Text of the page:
Extract audio from an HDMI feed and send it to a analog stereo device or SPDIF-compatible multi-channel receiver.


Having solved your audiovisual needs, the next piece of the puzzle is input. The maximum length of a USB (Universal Serial Bus) cable is determined by the version of USB being used and the data transfer rate.

For USB 2.0, the maximum length of a cable is 16.4 feet (5 meters). For USB 3.0 and 3.1, the maximum length is longer, at 9.84 feet (3 meters). It's worth noting that these are the maximum lengths for standard cables; using a longer cable or a cable with active repeaters can allow you to extend the distance further, but may result in reduced performance or reliability.

This active USB 3.0 cable starts at 16 feet and is available in lengths up to 100 feet. Combine it with a good USB hub and you can be as far from your computer as you'd like.


You can then connect a USB hub or docking station to the cable and connect your peripherals there. If you like, you can use this as a solution for audio and video as well. For example, you can use DisplayPort or HDMI over USB, and most USB docking stations will have HDMI and audio ports.

HDMI over Ethernet (HDMI-over-IP) is a technology that allows you to transmit HDMI video signals over an Ethernet network. It works by converting the HDMI signal into a digital format that can be transmitted over an Ethernet cable, and then converting it back into an HDMI signal at the receiving end.

Use affordable Ethernet cabling to extend an HDMI signal to anywhere in your home. The Orei extender kit can provide up to 165 feet of extension for a 1080p signal. It even includes an IR emitter and receiver.

To use HDMI-over-IP, you will need a device at each end of the connection that is capable of converting the HDMI signal into a digital format and vice versa. These devices are often referred to as encoders and decoders, or HDMI-over-IP transmitters and receivers.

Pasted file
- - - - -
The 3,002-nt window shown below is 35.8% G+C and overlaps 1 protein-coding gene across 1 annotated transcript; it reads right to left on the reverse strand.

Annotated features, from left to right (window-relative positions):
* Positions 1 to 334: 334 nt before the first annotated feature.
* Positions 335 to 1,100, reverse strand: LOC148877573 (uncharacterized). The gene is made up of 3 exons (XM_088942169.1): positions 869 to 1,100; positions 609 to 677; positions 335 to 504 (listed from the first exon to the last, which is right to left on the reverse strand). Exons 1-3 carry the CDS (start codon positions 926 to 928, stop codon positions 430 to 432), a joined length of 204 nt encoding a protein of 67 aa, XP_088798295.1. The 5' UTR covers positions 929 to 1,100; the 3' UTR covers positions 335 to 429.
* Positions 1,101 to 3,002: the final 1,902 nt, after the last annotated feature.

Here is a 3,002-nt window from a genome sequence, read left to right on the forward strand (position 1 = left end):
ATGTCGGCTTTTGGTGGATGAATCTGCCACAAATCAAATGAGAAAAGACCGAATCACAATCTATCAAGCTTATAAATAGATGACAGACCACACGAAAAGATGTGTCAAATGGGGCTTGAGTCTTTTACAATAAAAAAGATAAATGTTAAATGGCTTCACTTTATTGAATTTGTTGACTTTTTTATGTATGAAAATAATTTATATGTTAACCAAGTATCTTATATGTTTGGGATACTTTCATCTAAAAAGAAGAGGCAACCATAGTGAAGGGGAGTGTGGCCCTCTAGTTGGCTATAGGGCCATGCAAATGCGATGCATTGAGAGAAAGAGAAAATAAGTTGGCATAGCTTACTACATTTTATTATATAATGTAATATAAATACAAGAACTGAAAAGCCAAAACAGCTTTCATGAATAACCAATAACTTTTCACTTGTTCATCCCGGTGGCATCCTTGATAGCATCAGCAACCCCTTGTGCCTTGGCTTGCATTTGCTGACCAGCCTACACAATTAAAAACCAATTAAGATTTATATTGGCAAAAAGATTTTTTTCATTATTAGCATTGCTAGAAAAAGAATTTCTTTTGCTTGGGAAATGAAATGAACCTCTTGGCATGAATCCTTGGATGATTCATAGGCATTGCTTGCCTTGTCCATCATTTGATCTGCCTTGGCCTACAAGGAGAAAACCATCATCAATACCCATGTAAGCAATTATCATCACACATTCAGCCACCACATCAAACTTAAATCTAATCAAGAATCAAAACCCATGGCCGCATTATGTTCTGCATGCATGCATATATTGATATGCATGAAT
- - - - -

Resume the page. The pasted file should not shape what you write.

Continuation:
Use this affordable kit to extend US up to 150 feet. Since it's USB 2.0, it's only practical for peripherals such as a mouse and keyboards, but if you have video extension already this is a great solution.

$45.99 $49.99 Save 8%

USB-over-IP technology works in the same way, letting you extend your USB connection length by a massive margin. Assuming that you can achieve high enough bandwidth, you could run your display and audio over this USB connection as well.

Thunderbolt is a high-speed, high-bandwidth interface that allows you to connect a wide range of devices to your computer, including external hard drives, displays, and other peripherals.

Optical Thunderbolt cables are made of fiber optic material and use lasers to transmit data. They are typically thin and flexible, and can support longer lengths than copper Thunderbolt cables. Optical Thunderbolt cables are also immune to electromagnetic interference (EMI), which can make them a good choice for use in environments where EMI is a concern.

The longest Thunderbolt cable we could find offering the full 40Gbps bandwidth necessary to run video, audio, and your peripherals. This only works with Thunderbolt 3, not USB!

It's worth noting that optical Thunderbolt cables are generally much more expensive than copper Thunderbolt cables, and may not be supported by all devices. You will need to check the specifications of your devices to determine if they are compatible with optical Thunderbolt cables.

Also, bear in mind that optical Thunderbolt cables don't carry power, only data. So you’ll need a powered Thunderbolt dock to connect your peripherals. Many modern laptops come with Thunderbolt, but you can purchase a PCIe Thunderbolt add-on card if your desktop system does not have a compatible Thunderbolt port.

With all of these different solutions on the table you don't have to sit right next to your computer anymore. If it sounds like a jet engine, you don't have to spend a fortune building a silent PC. You don't have to hurt your back lugging it around your home when you want to use it in another room, either, and you can easily free up desk space by keeping it in another room full-time.

RELATED: How to Organize All the Cables Under Your Desk

☆☆☆☆☆ RELATED: Remote Desktop Roundup: TeamViewer vs. Splashtop vs. Windows RDP RELATED: Can You Build a Fanless Desktop PC? RELATED: How to Organize All the Cables Under Your Desk